testsdir, where the tests for all installed packages live. But other
valid roots are the top directory of your source trees, so that you can
execute the tests while doing development before doing an actual
installation!)



If this is the case, then it may be possible after all to use
/usr/libexec/tests for this. After all, /usr/libexec is a bit of a grey
area, the FHS doesn't mention it at anywhere (despite repeated pleading
to them to do so), it comes from the GNU Coding Standards and Fedora has
adopted it as an exception. The Fedora Packaging Guidelines say:

Libexecdir (aka, /usr/libexec on Fedora systems) should only be used
as the directory for executable programs that are designed primarily
to be run by other programs rather than by users.

That said, I could definitely see the argument being made that
/usr/libexec/tests is a perfectly acceptable use case for binaries that
are "designed primarily to be run by testing frameworks, but also
available outside of $PATH for users to manually execute".


I see. /usr/libexec/tests doesn't sound too bad considering this
description! However, the data files issue you raised could get in the
way. Some more details below.



However, whether it is /usr/tests or /usr/libexec/tests, there is going
to be a need to tightly constrain the acceptable files that could go
into /usr/tests and document exactly how they are allowed to go into it.

For example, my experience with test suites is almost certainly far less
than yours, but there seems to also be a fair amount of non-executable
test data content that comes along with the executable tests. E.g.
test-xpdf reads in 00-Broken.pdf with XFAIL as the result. Would
non-executable test data live in /usr/[libexec/]tests/$program/ ? Or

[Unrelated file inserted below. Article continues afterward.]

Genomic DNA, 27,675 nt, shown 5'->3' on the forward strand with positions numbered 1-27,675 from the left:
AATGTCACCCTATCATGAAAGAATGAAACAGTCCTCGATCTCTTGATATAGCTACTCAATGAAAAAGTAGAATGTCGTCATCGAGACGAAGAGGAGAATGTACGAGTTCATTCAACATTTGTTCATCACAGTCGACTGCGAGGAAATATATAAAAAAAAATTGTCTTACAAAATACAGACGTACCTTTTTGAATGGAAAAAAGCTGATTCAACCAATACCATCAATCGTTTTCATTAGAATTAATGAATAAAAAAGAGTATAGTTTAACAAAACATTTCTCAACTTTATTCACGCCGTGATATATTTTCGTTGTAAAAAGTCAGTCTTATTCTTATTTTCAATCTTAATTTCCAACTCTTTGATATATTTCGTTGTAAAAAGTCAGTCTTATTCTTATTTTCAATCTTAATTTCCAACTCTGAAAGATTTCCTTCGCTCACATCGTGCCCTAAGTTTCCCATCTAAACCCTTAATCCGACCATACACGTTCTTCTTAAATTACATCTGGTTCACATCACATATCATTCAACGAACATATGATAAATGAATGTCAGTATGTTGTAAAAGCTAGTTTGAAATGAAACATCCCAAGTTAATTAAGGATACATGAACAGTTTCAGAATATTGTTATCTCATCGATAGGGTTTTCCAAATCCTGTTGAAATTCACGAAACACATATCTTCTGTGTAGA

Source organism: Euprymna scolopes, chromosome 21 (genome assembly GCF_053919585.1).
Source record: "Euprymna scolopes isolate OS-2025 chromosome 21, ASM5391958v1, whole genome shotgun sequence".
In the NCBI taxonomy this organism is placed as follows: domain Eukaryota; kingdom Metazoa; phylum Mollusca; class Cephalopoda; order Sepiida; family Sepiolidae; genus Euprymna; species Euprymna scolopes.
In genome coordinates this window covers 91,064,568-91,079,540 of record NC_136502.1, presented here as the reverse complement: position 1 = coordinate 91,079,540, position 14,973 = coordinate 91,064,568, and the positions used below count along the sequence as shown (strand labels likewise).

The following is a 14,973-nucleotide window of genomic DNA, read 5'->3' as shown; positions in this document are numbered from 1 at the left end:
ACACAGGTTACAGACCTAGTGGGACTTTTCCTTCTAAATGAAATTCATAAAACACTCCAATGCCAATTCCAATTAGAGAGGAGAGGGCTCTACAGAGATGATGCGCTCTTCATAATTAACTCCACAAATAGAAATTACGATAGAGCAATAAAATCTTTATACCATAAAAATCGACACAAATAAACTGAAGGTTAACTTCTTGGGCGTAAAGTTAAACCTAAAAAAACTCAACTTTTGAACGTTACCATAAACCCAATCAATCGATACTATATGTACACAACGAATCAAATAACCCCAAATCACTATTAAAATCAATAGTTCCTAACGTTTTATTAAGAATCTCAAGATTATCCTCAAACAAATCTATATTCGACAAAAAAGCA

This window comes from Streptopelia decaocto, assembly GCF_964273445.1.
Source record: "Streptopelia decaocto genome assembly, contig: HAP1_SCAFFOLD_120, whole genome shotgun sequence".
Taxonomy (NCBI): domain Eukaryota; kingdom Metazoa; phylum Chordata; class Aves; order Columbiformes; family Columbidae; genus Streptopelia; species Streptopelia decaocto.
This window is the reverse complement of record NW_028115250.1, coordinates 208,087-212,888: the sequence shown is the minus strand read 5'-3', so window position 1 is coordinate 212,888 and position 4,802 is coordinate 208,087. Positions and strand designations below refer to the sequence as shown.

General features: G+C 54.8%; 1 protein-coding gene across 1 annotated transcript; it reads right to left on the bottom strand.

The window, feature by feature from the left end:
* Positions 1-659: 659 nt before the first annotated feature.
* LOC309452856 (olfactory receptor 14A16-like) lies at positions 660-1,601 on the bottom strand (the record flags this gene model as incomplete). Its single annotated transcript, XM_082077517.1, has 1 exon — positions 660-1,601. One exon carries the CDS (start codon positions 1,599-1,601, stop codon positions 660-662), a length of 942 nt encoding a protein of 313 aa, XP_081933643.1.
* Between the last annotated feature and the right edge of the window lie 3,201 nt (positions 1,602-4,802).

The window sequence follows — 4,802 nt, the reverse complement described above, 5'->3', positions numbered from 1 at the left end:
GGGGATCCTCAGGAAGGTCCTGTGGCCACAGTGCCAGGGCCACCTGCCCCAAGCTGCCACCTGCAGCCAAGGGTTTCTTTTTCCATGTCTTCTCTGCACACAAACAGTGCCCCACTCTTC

/usr/share/tests/$program/ ?


As it turns out, I forgot to mention this exact point (data files) in my
original email. The way things work at the moment within ATF is to have
data files and helper binaries in the same directory as the test program
that needs them. The test programs can then dynamically query what
their "source directory" is so that they can locate these files
regardless of where the test program lives.


The rationale for this was two-folded. First, it allows the test
programs to run both from the source directory and the installed tree
because they don't hardcode absolute paths to their helpers. And
second, the whole tests tree lives in a self-contained directory that
can either be pruned from the system (which is convenient due to the way
NetBSD works) or shared on the network. Looking at existing practice, a
test tree is composed mostly of binaries or scripts; the percentage of
data files is very low. (There was also an idea of being able to
provide such programs as "bundles" that could be copied to slave
machines for remote testing, but has never been implemented yet.)


In other words, the layout for your example would be:

testsdir/
testsdir/xpdf/
testsdir/xpdf/parser_test - Binary; atf-run executes it from within
a temporary directory to "isolate" it from the read-only testsdir
and other parts of the system. parser_test can query its "srcdir",
which in this case is "testsdir/xpdf/", and thus locate where the